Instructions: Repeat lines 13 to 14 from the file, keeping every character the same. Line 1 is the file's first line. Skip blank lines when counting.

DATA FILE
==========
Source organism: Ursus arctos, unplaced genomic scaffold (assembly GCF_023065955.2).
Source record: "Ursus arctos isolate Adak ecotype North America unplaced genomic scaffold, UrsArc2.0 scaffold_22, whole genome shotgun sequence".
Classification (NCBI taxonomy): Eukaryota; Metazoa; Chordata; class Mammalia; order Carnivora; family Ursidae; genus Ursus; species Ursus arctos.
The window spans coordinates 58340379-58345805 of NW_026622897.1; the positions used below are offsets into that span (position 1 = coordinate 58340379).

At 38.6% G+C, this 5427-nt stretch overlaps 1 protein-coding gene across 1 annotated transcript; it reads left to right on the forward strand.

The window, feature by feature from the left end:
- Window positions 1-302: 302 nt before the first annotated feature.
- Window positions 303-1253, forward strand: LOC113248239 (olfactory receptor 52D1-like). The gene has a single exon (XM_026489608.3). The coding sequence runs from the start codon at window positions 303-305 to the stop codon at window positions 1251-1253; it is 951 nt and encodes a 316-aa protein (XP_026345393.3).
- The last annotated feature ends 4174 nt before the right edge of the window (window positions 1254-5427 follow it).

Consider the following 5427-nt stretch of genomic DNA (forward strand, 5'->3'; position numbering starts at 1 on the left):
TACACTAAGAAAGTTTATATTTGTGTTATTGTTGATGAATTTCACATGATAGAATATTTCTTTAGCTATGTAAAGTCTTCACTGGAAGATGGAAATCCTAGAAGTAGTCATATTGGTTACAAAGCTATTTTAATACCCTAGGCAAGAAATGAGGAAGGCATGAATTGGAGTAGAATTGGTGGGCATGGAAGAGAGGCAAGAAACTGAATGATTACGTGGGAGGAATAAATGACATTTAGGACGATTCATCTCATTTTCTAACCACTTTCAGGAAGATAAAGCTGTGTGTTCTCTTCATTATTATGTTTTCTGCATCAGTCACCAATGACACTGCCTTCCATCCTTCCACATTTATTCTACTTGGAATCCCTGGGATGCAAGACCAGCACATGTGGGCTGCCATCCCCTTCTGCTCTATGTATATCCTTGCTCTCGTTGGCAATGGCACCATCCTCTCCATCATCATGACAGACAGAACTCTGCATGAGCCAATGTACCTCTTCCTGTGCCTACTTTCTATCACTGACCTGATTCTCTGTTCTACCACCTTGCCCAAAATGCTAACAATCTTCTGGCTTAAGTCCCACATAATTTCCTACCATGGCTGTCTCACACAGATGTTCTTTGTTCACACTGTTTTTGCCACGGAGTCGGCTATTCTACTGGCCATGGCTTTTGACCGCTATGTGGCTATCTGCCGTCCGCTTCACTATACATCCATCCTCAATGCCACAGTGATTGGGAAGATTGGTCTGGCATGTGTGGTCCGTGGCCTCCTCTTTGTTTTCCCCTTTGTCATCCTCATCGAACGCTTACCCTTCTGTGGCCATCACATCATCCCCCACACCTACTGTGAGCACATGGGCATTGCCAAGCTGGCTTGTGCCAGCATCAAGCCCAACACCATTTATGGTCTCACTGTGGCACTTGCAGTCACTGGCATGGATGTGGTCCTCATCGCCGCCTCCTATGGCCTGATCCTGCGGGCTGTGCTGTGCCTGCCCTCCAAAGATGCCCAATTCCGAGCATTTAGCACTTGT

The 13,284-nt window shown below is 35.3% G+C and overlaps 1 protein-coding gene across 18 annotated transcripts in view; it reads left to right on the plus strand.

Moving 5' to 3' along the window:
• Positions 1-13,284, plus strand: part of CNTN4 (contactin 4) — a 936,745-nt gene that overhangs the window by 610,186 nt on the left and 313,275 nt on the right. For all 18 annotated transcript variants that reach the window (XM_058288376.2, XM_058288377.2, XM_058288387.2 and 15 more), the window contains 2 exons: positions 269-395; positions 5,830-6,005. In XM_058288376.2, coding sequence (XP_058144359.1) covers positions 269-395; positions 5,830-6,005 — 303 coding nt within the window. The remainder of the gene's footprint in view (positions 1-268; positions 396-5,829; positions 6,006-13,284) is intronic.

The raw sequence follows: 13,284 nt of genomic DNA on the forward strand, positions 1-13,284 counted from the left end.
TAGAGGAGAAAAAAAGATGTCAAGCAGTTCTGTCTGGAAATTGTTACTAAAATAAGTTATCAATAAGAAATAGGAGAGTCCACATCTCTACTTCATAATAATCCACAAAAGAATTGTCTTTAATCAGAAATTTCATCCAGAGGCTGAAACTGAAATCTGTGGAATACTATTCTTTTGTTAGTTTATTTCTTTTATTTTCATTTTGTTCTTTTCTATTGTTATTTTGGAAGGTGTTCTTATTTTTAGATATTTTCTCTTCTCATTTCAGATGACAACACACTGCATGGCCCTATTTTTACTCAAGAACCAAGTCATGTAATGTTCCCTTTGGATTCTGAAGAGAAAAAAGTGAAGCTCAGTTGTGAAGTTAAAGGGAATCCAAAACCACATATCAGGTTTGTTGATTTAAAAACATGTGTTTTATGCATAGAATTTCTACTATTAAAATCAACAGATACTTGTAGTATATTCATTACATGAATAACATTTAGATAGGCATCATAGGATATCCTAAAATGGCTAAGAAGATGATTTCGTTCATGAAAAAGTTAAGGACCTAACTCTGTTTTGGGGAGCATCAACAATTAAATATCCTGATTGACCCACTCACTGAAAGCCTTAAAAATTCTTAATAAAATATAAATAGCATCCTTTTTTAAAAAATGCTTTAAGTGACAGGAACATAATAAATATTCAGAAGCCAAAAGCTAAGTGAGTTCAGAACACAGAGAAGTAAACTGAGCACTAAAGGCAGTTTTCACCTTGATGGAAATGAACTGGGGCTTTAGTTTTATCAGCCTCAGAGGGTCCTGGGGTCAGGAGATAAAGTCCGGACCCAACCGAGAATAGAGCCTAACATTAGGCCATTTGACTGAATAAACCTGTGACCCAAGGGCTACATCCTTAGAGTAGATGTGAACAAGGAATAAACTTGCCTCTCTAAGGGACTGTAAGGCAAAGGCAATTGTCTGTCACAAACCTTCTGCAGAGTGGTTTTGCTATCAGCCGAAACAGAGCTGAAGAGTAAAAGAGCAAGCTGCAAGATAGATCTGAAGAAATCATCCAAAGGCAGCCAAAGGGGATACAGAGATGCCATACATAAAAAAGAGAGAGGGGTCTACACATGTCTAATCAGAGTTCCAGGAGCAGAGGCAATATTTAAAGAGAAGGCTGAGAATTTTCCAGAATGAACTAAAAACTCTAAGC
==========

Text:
Moving 5' to 3' along the window:
• Positions 1-13,284, plus strand: part of CNTN4 (contactin 4) — a 936,745-nt gene that overhangs the window by 610,186 nt on the left and 313,275 nt on the right. For all 18 annotated transcript variants that reach the window (XM_058288376.2, XM_058288377.2, XM_058288387.2 and 15 more), the window contains 2 exons: positions 269-395; positions 5,830-6,005. In XM_058288376.2, coding sequence (XP_058144359.1) covers positions 269-395; positions 5,830-6,005 — 303 coding nt within the window. The remainder of the gene's footprint in view (positions 1-268; positions 396-5,829; positions 6,006-13,284) is intronic.